Next up in the orchestral excerpts series is Maurice Ravel’s Bolero! We actually have this excerpt for both flute and piccolo (granted the piccolo’s excerpt is not as exposed as the first flute’s), and the second flute also plays a major role at the beginning of the piece.
As stated in the first blog of this series (check it out if you haven’t already!), if you take away anything from this post, let it be that the context of which an excerpt appears matters. The context determines the emotion with which you play, dynamics, articulation, and much more. As such, here is the background information and context of Bolero!
Ravel was commissioned by Russian dancer Ida Rubinstein (1885-1960) to orchestrate Isaac Albéniz’s suite for piano titled Iberia. However, as the orchestration rights had been given to another conductor, Ravel had to switch gears. As the story goes, he was on vacation with Gustave Samazeuilh (a music critic and close friend) when he came up with the melody that is used throughout Bolero. Ravel asked Samazeuilh “Don’t you think this theme has an insistent quality? I’m going to try to repeat it a number of times without any development, gradually increasing the orchestra as best I can,” and proceeded to begin the score upon their return to Paris. (1) Five months and a title change later (as it was originally titled Fandango), Bolero was completed!
Bolero is a 15-minute Spanish-flavored composition that is essentially one gradual and ginormous crescendo. The simple theme is repeated over and over in different timbral and instrumental combinations underneath the snare drum, which has the same rhythm the entire piece:
As the title suggests, this rhythm in the snare drum is modeled after that of a Bolero, a popular Spanish dance or song in triple meter and at a moderate tempo:
These rhythms are also closely related to those of the early polonaise, which look even more similar to the rhythm Ravel employs than the early Bolero rhythms:
Rubinstein danced the main role during the premiere of Bolero at the Paris Opera on November 22, 1928. The original choreography depicted her dancing on a table in a bar, and others joined her as the music continued. Ravel, however, envisioned a factory as the setting of the music as he was inspired by the relentless action of the machines and thought it was the perfect visual metaphor for the steadiness of the bolero rhythm throughout the piece (4).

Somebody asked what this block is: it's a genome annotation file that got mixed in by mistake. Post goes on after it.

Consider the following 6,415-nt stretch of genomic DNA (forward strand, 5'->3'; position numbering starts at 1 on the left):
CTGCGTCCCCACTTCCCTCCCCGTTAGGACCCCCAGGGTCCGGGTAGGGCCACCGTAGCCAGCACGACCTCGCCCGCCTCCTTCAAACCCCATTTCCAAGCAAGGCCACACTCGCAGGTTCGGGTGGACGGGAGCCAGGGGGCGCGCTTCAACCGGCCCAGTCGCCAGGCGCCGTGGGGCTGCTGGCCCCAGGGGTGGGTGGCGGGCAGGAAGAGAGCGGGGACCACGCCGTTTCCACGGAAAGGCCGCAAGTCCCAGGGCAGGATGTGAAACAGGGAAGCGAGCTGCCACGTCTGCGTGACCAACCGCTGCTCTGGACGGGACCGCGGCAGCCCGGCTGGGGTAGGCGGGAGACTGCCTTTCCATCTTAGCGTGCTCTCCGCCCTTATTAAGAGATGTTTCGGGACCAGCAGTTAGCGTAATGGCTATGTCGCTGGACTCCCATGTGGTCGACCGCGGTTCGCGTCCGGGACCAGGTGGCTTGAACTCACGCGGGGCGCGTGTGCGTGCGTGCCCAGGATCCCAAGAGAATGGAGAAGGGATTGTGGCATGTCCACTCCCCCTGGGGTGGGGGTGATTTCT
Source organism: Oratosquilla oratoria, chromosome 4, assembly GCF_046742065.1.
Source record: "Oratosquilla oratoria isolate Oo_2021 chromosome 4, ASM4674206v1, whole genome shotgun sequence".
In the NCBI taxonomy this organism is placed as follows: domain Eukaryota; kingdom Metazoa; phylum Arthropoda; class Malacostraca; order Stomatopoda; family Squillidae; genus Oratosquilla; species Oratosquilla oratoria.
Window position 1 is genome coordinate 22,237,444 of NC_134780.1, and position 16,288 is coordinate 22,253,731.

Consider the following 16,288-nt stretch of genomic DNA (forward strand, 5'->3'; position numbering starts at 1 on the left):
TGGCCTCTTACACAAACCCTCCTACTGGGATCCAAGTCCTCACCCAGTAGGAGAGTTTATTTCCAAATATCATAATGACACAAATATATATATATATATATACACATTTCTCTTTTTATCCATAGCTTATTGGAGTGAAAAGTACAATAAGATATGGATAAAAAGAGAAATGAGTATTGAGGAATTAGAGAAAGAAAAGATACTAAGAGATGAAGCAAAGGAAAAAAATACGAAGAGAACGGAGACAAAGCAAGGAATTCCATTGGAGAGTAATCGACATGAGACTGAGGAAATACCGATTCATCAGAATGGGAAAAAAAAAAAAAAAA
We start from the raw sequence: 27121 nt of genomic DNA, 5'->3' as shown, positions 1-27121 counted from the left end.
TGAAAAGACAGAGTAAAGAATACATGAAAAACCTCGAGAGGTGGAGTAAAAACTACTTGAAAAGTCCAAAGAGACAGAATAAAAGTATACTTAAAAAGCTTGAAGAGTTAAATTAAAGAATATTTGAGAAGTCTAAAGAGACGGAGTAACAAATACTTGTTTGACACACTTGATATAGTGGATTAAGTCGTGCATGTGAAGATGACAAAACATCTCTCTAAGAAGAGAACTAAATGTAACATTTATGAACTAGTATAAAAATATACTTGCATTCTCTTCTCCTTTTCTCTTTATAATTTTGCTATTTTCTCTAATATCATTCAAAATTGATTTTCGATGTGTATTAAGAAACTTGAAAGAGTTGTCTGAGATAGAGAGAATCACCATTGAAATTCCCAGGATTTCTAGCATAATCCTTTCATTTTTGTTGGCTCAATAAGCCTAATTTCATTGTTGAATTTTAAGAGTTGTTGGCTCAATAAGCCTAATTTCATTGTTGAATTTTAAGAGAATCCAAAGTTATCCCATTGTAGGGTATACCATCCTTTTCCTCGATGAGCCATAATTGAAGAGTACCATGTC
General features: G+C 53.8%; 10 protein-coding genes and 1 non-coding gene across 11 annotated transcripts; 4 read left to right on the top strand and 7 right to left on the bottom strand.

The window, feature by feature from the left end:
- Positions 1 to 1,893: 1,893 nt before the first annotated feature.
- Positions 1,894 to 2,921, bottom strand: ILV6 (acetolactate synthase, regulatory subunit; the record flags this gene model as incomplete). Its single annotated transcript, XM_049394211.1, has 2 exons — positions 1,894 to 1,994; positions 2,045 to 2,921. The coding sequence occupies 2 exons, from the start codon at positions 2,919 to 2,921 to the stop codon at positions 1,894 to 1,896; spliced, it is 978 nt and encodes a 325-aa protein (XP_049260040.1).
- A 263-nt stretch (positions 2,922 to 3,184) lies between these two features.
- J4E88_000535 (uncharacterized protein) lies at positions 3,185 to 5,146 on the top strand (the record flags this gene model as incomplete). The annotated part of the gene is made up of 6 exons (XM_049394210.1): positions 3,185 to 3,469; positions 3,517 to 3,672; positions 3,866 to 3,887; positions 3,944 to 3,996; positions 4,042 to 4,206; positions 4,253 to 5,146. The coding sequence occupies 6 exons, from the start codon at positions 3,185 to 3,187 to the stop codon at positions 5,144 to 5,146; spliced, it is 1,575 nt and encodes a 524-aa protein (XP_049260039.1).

Ravel claimed the piece was to be “simple and straightforward throughout, without the slightest attempt at virtuosity” (5). As such, the excerpt should be played simply and straightforwardly, which is easier to say than it is to do! The flute introduces the bolero theme, playing only with the bolero rhythm in the snare and the strings. The rhythm is deceptively difficult – while it looks easy, it must be absolutely perfect and aligned with the accompanying instruments. Keep in mind there are multiple moments throughout the excerpt where the flute’s 16th notes are against sextuplets in the snare.
I recommend a lot of practice with the metronome – after precision is gained with the met on each beat, set it to click once per measure, then once every other measure, once every third measure, etc. I also encourage you to set the metronome to the offbeats and practice in the same way – after achieving perfection on each offbeat, then aim for precision on the “and” of beat one in the first measure, then only “and” of beat one every other measure, and so on. After extensive work with the metronome, practice this excerpt after doing some jumping jacks to get your heart rate up (imitating anxiety), and then ensure you can still play it with rhythmic precision. Finally, make sure that the breaths you decide to take do not interrupt the rhythm.
Since the flute sets the mood for the entire piece, you must also carefully consider the tone color – I like to shoot for something that is soft and misty. Keep in mind that even though the solo is low (it goes down to a C), you shouldn’t push – the full sound that we often strive for in the low register is not appropriate for this excerpt. The pianissimo dynamic that is marked is a true pianissimo, especially considering the piece is a gradual crescendo.
When the first flute’s solo ends at rehearsal 1, the second flute enters, playing the bolero rhythm along with the snare drum. The clarinet then continues with the theme, introducing a new timbre and color (notice it is also slightly louder than when the flute played the theme – contributing to that slow and steady crescendo!)
Do you have any other tips or tricks when it comes to working on Bolero? I’d love to hear them in the comments!
(1) San Francisco Symphony, “Ravel’s Bolero,” accessed May 5, 2023, https://www.sfsymphony.org/Data/Event-Data/Program-Notes/R/Ravel-Bolero.
(2) Willi Kahl and Israel J. Katz, “Bolero,” Grove Music Online, 2001, accessed May 5, 2023, https://doi.org/10.1093/gmo/9781561592630.article.03444.
(3) Kahl and Katz, “Bolero.”
(4) Brett Van Gansbeke, “Bolero,” accessed May 5, 2023, https://www.orchestralbassoon.com/ravel-bolero.
(5) San Francisco Symphony, “Ravel’s Bolero.”